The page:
On the 10th anniversary of Fr Neuhaus's death, Matthew Schmitz remembers how he used conversation to draw people to God
Richard John Neuhaus, who died 10 years ago this week, was a master of words who was mastered by the Word. Whether he was speaking at anti-war rallies alongside Joan Baez, preaching to his congregation (Lutheran before his conversion, Catholic after), or holding forth at the table, he used his eloquence to point men toward God.
I will never forget walking into his apartment at age 22 and being asked, “So, Matthew, what is it you intend to do?”, as he cocked his head and held his cigar. Neuhaus drew you out. He wanted to know what you had to say. He wanted you to write it up. He promised to review your first book.
He did the same in the pages of First Things. Month after month, year after year, he found fascinating interlocutors, drew out their arguments and added his own (sometimes cutting) comments. The world must be peopled – and the same is true of good prose. It must be populated with personalities, events and drama. Neuhaus was always referring to his friend Avery Dulles or to “Amy, who lives next door”. Neuhaus’s copy brimmed with his friends and enemies, people who had something to say or needed a good talking-to. When I first sat down with Neuhaus at dinner, I experienced in person what I had relished in his prose for so many years: a real conversation.
Neuhaus’s love of conversation was not a simple social preference. It reflected his deep beliefs about the nature of civic life. He liked to quote John Courtney Murray’s claim that “Civilisation is formed by men locked together in argument.” For Murray, good conversation was a kind of civic responsibility, a way of sustaining common life. As he put it, “the specifying note of political association is its rational deliberative quality … its dependence on argument among men.” In the founding editorial of First Things, Neuhaus wrote that “the key word is conversation. … A real conversation, as distinct from intellectual chatter, is marked by discipline and continuity.”
Of course, conversations have a way of breaking down, giving way to monologue or side talk. Towards the end of that first dinner, the back-and-forth yielded to Neuhaus talking about … well, everything: politics, the necessity of adding The Brothers Karamazov to the biblical canon, but above all the love of God. By the end, he was preaching to us from the head of the table. He spoke of Christ’s sacrifice with something approaching holy tears. Neuhaus the conversationalist had given way to Neuhaus the preacher.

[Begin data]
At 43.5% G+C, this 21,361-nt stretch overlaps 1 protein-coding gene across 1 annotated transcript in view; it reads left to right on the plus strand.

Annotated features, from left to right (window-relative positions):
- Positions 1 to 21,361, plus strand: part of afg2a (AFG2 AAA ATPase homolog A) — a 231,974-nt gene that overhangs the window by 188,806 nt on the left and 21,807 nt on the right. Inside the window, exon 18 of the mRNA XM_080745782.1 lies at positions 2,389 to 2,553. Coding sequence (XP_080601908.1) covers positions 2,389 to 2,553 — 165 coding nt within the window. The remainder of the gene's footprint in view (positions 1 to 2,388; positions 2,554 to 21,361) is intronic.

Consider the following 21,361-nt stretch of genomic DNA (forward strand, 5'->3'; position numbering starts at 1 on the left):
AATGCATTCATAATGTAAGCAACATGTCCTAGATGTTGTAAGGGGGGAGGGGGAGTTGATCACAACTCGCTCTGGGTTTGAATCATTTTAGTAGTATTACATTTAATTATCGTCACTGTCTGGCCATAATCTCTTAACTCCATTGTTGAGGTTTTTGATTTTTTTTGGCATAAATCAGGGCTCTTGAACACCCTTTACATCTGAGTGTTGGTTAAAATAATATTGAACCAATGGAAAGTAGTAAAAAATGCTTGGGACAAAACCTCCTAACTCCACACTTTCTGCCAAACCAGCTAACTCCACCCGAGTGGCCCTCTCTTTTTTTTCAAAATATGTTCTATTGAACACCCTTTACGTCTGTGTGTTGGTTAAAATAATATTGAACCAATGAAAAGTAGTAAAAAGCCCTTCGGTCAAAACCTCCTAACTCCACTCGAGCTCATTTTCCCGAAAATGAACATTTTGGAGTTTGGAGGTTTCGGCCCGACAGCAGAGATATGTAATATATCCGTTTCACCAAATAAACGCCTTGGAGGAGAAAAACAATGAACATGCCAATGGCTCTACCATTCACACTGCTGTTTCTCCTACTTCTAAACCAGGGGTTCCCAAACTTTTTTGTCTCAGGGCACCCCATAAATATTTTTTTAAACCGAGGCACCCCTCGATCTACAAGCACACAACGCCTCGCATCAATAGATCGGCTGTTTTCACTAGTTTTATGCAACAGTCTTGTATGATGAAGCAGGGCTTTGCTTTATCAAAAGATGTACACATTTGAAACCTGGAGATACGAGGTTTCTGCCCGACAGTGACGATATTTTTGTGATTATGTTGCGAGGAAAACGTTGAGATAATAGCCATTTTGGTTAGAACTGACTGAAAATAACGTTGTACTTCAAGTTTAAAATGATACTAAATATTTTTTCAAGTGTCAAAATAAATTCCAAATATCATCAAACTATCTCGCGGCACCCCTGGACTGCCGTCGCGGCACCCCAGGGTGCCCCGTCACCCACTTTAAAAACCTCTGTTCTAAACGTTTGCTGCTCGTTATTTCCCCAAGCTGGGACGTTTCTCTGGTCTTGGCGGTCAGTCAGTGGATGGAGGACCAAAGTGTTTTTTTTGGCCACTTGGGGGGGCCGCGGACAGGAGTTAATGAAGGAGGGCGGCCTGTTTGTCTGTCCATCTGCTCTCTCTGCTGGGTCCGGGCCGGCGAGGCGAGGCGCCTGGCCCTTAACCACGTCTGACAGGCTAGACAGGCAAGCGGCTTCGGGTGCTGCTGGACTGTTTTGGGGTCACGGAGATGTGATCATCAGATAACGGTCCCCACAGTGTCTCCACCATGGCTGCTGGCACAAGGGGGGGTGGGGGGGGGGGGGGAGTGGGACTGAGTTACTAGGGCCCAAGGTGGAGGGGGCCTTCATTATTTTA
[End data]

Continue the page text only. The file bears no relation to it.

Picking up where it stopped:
Drawing you out was a prelude to his holding forth. In his 1979 book Freedom for Ministry, Neuhaus defined preaching as “the communication of truth through sanctified ego and sanctified rhetoric”.
The best example of his sanctified rhetoric is “We Shall Not Weary, We Shall Not Rest”. Delivered in 2008 to the National Right to Life Committee, it is one of the great American speeches. “Against what St Paul calls the principalities and powers of the present time,” Neuhaus said, “we shall not weary, we shall not rest, until the culture of life is reflected in the rule of law and lived in the law of love”.
Neuhaus had such an authoritative manner of speaking and writing that some people came to think he was infallible. (He once said, “I have a way of saying, ‘Good morning’ that makes people think I am issuing a dogmatic definition.”) Inevitable disappointment turned a few admirers into bitter critics. His friends had a more realistic view. As Fr Raymond de Souza observed at Neuhaus’s funeral 10 years ago, “No one has shown up with signs saying santo subito.”
Toward the end of his life, Neuhaus confessed that he mishandled accusations against Marcial Maciel: “I went too far in trying to defend him. I can only plead that it was a good faith effort to put the best construction on a particular circumstance when many priests were victims of reckless, unsubstantiated, or false charges.”
Critics and admirers alike should be able to recognise Neuhaus’s singular genius. More than anyone else, in his life and in his writing he made real Murray’s vision of a civil pluralism, in which differing parties were “locked in argument”. That it took a genius to sustain this form of conversation is perhaps one reason why, with time, Murray’s influence has waned as that of other Catholic figures – notably Alasdair MacIntyre and various unwhiggish Thomists – has waxed. Neuhaus came of age at a time when liberal and Catholic ideas seemed especially compatible. In what he came to call “American Babylon”, they no longer do.
Neuhaus’s style was inimitable, his moment unrepeatable. But those who live in different times can still learn from him. He once wrote: “After the millions of words I have written, and the millions I may yet write, I will have hardly begun to tell my story of his love.” In his love of conversation, his readiness for the fray, his willingness to be egotistical and rhetorical if it might bring glory to God, Neuhaus has much to teach those who seek, as he did, to use words for the Word.
Matthew Schmitz is senior editor at First Things and a Robert Novak journalism fellow